Former teacher and school counselor and current ADHD coach, Brendan Mahan, says that it’s important you remember that kids are bound to make mistakes. Instead of holding them to unrealistic expectations, you should focus on helping them make better decisions: “Teens are supposed to push for more independence. That’s where they’re headed, after all. The tighter you hold the leash, the less comfortable and capable they’ll be when they’re inevitably on their own. In teenage years, you want to steer them toward healthy choices and away from unhealthy ones. But understand that they’re going to make a bad call every now and then. When they do, manage it with trust, empathy, and problem-solving so that they have the skills needed to make a better choice next time.”
What’s better than “Saving Our Sons-A Parent’s Guide to Preparing Boys for Success?” It’s writing my second book “Saving Our Sons for Dads-A Fathers Guide to Raising Good Men!”
It was exactly 2 years ago I was finalizing the first SOS. I knew back then that it was extremely important that I get to work on the second SOS. Now here it is almost 2018 and I am happy to say we are on track to launch “Saving Our Sons for Dads” early next year. (more…)
You’ve heard the proverb by Benjamin Franklin, “honesty is the best policy” many times I’m sure. This is a reminder, that means to be honest with your kids too!
Better Off Not Knowing
I think parents convince themselves (at times) that not being completely honest with their children is a way to protect them. In some cases, I can understand but overall being honest is “the best policy,” and always age appropriate.
Obviously when you’re dealing with your kids it’s important the truth is delivered in an age appropriate style and manor. When parents make the decision to withhold a truth because they “think” its best, it can and does (most of the time) come back to haunt them. (more…)
Over the past 3 weeks I’ve laid out the steps to take if you suspect trouble with your adolescent son. Unfortunately, when the first three steps (boundaries & limits, counseling and intensive outpatient) have failed it’s time to move to the final step.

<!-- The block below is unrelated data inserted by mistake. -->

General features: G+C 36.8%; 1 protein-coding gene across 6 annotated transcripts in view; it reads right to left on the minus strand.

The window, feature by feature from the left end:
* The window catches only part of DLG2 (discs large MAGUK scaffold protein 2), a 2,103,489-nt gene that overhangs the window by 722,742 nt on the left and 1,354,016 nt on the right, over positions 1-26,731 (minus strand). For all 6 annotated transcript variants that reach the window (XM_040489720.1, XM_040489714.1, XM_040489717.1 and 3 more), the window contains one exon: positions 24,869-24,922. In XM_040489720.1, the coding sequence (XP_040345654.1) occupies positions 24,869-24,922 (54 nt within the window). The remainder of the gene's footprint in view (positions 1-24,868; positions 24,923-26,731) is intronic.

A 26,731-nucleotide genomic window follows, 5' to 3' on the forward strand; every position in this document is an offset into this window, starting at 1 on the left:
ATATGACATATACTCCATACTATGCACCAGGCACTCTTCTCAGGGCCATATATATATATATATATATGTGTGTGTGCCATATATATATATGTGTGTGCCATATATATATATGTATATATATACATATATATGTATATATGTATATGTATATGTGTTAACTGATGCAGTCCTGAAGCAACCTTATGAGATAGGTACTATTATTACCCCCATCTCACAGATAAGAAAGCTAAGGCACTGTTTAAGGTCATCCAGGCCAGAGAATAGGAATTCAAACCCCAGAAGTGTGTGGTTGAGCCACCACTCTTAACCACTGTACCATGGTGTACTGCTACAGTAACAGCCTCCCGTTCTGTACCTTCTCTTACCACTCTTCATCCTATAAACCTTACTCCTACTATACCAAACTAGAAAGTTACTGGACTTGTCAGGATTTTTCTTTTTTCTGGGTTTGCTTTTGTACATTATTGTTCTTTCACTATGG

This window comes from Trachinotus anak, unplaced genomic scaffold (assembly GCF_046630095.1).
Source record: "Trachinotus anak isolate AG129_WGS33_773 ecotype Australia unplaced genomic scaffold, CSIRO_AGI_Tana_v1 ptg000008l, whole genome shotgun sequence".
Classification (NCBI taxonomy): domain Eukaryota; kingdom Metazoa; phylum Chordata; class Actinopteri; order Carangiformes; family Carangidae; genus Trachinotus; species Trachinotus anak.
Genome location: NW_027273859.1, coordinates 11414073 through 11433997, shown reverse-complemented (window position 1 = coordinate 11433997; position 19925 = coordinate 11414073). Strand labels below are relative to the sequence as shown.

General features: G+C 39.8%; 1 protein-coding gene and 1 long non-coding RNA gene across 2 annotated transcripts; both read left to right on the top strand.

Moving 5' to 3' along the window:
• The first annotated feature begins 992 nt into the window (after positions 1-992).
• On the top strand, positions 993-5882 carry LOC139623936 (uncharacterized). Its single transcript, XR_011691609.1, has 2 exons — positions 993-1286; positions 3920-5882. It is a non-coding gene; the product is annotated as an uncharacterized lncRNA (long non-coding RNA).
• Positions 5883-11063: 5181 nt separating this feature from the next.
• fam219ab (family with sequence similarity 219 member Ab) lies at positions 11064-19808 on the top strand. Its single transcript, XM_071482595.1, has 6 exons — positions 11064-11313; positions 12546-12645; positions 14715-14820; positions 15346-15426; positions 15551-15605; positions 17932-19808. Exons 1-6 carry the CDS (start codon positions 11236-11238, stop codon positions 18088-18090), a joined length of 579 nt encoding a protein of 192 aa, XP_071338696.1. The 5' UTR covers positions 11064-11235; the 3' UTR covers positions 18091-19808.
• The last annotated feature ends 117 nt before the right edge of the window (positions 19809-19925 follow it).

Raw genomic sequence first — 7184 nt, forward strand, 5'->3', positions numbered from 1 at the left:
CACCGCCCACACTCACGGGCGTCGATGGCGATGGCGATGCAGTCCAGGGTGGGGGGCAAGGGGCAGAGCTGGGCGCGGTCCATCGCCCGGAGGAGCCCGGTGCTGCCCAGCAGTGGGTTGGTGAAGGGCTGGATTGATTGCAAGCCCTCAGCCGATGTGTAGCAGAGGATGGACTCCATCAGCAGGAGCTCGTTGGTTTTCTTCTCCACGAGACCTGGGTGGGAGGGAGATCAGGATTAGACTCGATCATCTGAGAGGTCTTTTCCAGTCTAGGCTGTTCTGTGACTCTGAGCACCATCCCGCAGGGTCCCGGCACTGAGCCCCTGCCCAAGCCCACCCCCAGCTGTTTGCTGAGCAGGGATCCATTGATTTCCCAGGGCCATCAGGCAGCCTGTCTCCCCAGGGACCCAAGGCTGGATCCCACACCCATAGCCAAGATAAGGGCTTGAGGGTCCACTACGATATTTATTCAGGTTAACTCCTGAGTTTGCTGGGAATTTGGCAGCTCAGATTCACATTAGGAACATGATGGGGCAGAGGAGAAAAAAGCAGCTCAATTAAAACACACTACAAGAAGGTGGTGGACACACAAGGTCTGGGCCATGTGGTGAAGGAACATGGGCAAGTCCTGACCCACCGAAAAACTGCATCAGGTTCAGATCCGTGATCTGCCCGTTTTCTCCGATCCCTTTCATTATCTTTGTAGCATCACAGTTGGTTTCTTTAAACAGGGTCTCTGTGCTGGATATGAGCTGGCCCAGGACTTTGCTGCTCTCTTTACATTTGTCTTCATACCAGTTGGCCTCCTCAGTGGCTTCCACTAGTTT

The Final Step=Intensive Inpatient
If you’ve reached this step with your adolescent son it’s now a matter of safety for you, your family and your son. This is the most drastic yet necessary step if behavior is out of control.
Intensive inpatient programs are designed to stabilize, regulate and bring out-of-control situations under control. Here are some examples. (more…)
Last week in Step #2 I gave some examples of when to seek counseling if you suspect your adolescent son is in trouble. You have tried setting boundaries & limits with him from Step #1, and you’ve enlisted the help of a licensed professional counselor; it didn’t work either.
Now it’s time for Step #3.
Step #3=Intensive Outpatient
If you find yourself at wit’s end, nothing has worked, it’s time to get your son in an intensive outpatient program. It isn’t as scary as it sounds, and more importantly if you want to save your son from continuing down the wrong path, this step is crucial. (more…)
Last week in Step #1 we covered the importance of setting healthy boundaries & limits in conjunction with natural consequences. Many times, parents can avoid trouble with their adolescent son by starting there.
When that doesn’t work, move to Step #2:
Step #2=Seek Counseling
Many boys don’t know how to deal with the pain that comes with adolescence; they don’t think it’s a big deal to party or rebel against the rules. If you suspect your adolescent son is experimenting with drugs and/or alcohol for relief, it’s time to seek counseling. A counselor can assess if a more extensive treatment program is necessary. (more…)
I’ve blogged about “signs your adolescent son could be in trouble.” Over the next few weeks I’ll dig into the steps and stages of escalation with a goal of you, the parent, nipping it in the bud!
Step #1=Boundaries & Limits
This is the first step that must be implemented in your adolescent son’s life. His most important need other than food, water, clothing and shelter falls in this first step.
As a parent we tend to want to make it comfortable and easy for our children. We “want them to have it better than we did!” The reality is all those boundaries and limits our parents put on us were a good thing.
Let’s look at some examples: (more…)